“The Unfortunates” at ACT’s The Strand Theater



Our unfortunate collective violence

This past weekend ACT opened a new play at The Strand. Referred to in the program as a musical, The Unfortunates is set in wartime, and moves inexorably through the terrors of conflict, its emotions fueled by driving music and the bravura performances of its excellent multitalented cast.

The play first appeared at the Oregon Shakespeare Festival in 2013, as a part of that event’s Midnight Projects, and its popularity led ACT to work with the young creative team in developing the current production. Three of the five-man core of the creative team – Jon Beavers, Ian Merrigan and Ramiz Monsef – appear as the principal actors. Casey Hurt performs as the music director, pianist and guitarist. The fifth collaborator, Kristoffer Diaz, is described as “the gatherer of concepts”.

And concepts abound in The Unfortunates.

The play opens in a funky bar, where a scattering of guys hangs out to play piano and josh around. At the back of the stage two banners state, “The need for fighting men is urgent”. Uncle Sam’s “I Want You!” poster floats enormously over the stage. The guys’ low-key hanging out is interrupted by the entrance of General Goodtimes (Ramiz Monsef), commanding them to enlist. “The world’s gone mad,” he exhorts.

When asked what could be gained by enlisting, Goodtimes points stage left and The Victory Girls appear. Rae (Taylor Iman Jones), Roxy (Lauren Hart) and Madame (Danielle Herbert) in their gold lamé and military caps slither in to harmonize in their own seductive war song, vaguely reminiscent of USO Camp Shows. Inspired by the lovely Rae, the play’s hero, Big Joe (Ian Merrigan), signs up to become GI Joe.

At this point, it becomes clear that what we are watching is not historically based theater, but rather a kind of allegory. The walls of the pub fall away and the poster is ripped down to reveal the band on its own platform, lurking in the shadows of upstage. And what a band it is!

Composed of piano, bass and drums, with brass and woodwinds, the band supports the very strong singers that comprise the cast, and takes us through a bounty of American popular musical genres. The singers’ strongest suits are their gospel and blues, which give credence to the claim that the play took its original inspiration from the jazz/blues classic “St. James Infirmary”. The opening words “I went down” form the verbal ostinato of the play, realigning the words’ meaning from a description of moving from one place to another to that of being shot, killed or dying.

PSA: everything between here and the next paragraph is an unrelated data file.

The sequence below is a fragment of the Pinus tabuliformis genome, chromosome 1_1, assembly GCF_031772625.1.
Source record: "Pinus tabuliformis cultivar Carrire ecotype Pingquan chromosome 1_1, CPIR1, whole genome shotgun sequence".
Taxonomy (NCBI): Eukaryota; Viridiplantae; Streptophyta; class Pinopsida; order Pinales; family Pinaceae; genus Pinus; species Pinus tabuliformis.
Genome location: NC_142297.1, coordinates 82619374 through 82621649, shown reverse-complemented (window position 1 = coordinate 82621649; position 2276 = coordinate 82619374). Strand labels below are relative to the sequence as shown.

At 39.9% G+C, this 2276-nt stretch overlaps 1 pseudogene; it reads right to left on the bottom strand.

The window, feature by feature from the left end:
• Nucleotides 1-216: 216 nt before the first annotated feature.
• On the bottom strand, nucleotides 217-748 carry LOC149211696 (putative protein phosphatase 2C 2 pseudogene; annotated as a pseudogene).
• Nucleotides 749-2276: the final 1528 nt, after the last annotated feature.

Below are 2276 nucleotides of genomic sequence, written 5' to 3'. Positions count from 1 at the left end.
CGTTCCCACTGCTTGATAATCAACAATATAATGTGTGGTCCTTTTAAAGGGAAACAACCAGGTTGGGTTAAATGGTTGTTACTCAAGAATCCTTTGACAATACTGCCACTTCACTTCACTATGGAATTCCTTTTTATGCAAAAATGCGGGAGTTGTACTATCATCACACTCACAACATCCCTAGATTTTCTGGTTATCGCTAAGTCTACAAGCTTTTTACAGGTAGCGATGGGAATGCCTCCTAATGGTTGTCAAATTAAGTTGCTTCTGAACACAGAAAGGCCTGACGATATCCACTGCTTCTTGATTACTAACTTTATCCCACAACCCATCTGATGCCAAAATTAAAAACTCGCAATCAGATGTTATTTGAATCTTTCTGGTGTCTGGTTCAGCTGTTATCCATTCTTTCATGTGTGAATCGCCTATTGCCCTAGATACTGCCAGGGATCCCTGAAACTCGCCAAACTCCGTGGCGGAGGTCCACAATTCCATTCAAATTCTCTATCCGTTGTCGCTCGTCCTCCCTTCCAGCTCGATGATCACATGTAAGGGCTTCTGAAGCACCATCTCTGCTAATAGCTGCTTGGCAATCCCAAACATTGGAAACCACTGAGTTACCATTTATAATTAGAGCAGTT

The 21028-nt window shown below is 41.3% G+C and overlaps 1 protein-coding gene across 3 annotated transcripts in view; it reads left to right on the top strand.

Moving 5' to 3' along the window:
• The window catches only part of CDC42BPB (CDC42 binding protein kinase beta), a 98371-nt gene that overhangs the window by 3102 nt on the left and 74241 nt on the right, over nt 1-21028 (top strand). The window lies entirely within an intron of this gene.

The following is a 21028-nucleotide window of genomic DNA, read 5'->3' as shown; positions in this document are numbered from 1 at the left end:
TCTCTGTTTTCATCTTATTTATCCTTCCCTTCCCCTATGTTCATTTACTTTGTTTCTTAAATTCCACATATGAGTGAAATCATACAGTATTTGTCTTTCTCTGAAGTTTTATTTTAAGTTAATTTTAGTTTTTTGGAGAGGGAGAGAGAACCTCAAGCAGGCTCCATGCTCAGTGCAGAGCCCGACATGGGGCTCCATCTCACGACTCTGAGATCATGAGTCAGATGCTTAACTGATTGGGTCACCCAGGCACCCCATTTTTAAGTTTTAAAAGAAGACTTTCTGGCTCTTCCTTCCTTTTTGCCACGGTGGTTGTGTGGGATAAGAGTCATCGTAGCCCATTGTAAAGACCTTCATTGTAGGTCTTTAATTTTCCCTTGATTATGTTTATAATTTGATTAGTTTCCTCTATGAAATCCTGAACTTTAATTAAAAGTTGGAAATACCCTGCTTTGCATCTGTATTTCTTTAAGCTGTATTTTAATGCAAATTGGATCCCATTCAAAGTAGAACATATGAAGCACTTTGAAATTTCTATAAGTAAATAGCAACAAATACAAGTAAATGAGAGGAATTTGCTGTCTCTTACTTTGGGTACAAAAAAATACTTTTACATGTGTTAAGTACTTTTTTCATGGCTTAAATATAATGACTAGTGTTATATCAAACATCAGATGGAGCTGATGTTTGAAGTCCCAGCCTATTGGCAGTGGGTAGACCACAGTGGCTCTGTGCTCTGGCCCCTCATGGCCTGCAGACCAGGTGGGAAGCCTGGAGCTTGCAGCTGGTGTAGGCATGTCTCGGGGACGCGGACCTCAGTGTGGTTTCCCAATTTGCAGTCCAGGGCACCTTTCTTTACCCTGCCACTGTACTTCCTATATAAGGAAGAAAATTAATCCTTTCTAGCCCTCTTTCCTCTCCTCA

The music is more complex though, weaving in hip-hop, some serious syncopation and jazz rifts. It leads me to think of this work as an opera, rather than as a musical. In musicals, even given the revolution led by Sondheim, the play is the thing: the music is embellishment. In opera, the music is the thing: being the driving emotional force that provides the play’s action and cathartic release. And in The Unfortunates the music is the thing.

After Big Joe enlists, the next thing we see is Joe and his two buddies, CJ (Christopher Livingston) and Coughlin (John Beavers), imprisoned in a POW camp. The two buddies are shot by an ominous military keeper while Big Joe shivers in terror. The keeper, disgusted by Joe’s lack of manly bravery, pistol-whips him instead of killing him.

What follows is a long surreal dream of war and fear from the unconscious of the injured Joe.

All the characters are transformed into abstract and bizarre forms of their “real-life” selves. Rae becomes a wingless songbird. CJ and Coughlin, wearing the long-beaked masks of 17th-century plague doctors, become birds preying on the dying. Roxy floats by in a sheer pink baby doll outfit. The Preacher somehow loses his pants and is doomed to cavort about in boxers and garters. General Goodtimes becomes multiple evil characters, the Doctor and Stack, the personification of Fate.

The Unfortunates was a compelling musical journey. And like many of today’s entertainments it uses violence as both a means of commentary and a form of on-stage action. Violence, personal and collective, seems to be the primary means of expression and social commentary in our current warrior state. We need to examine that, just as we need to examine the mythologies we choose to embody. Perhaps that will lead us to create new mythologies and new modes of being.

– Jaime Robles


The Unfortunates continues at ACT’s Strand Theater through April 10. For tickets and information, visit

Photo: (L to R) The Rooks (Jon Beavers, Christophe Livingston and Eddie Lopez) scavenge the killing fields in “The Unfortunates”, playing at ACT’s Strand. Photo by Kevin Berne.